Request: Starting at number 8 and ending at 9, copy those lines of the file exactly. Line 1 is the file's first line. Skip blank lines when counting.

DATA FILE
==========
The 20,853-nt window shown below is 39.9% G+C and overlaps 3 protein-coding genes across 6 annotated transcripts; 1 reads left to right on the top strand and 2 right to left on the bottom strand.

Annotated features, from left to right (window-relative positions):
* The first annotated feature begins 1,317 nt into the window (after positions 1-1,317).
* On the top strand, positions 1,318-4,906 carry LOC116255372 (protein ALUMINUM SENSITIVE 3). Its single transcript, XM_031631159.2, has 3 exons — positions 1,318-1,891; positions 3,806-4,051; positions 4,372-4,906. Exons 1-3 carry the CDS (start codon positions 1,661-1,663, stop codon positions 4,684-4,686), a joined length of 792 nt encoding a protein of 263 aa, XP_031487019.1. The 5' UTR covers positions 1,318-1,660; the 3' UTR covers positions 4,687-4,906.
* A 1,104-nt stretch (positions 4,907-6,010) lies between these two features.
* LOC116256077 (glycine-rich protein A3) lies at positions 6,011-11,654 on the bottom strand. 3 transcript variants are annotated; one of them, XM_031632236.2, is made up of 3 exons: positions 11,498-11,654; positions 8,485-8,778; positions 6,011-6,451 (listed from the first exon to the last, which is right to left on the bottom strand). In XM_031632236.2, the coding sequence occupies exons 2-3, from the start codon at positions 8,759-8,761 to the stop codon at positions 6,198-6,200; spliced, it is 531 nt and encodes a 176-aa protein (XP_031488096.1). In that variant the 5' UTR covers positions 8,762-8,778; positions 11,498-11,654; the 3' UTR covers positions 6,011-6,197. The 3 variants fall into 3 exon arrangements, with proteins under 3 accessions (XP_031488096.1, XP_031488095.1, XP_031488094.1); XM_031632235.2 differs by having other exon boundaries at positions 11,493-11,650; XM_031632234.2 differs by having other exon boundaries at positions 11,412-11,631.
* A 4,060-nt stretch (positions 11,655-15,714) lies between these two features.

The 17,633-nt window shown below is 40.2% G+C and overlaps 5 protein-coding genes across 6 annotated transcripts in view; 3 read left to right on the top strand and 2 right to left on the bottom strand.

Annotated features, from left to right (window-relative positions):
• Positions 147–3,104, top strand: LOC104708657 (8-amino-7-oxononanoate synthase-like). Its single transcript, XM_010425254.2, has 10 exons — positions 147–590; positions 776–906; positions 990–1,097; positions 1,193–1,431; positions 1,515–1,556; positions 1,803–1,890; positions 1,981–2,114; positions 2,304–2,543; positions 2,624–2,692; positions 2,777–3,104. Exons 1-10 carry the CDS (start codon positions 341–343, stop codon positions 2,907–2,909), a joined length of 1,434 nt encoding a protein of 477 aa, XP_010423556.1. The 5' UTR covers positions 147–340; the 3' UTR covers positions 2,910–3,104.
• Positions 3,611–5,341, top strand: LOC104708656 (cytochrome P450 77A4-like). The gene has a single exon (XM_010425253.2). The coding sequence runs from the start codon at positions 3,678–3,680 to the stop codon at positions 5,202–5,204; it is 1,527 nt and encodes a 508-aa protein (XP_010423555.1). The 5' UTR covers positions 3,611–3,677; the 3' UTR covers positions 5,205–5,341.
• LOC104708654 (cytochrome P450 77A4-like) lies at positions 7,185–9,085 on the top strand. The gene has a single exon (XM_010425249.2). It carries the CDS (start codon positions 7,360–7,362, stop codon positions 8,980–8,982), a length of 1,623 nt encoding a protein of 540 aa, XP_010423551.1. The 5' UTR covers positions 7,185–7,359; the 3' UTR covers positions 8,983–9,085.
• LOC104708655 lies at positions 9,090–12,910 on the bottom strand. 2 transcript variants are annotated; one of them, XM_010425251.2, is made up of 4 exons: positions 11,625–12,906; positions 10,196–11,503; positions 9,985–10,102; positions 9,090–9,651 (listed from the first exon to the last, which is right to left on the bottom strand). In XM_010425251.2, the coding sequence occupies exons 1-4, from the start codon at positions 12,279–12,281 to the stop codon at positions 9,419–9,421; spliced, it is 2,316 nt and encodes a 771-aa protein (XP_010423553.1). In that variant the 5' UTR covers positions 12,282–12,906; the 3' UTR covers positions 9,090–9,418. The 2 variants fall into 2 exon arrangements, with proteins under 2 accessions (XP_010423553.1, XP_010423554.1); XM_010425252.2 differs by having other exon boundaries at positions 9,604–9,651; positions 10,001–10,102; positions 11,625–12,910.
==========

The 17,633-nt window shown below is 40.2% G+C and overlaps 5 protein-coding genes across 6 annotated transcripts in view; 3 read left to right on the top strand and 2 right to left on the bottom strand.

Annotated features, from left to right (window-relative positions):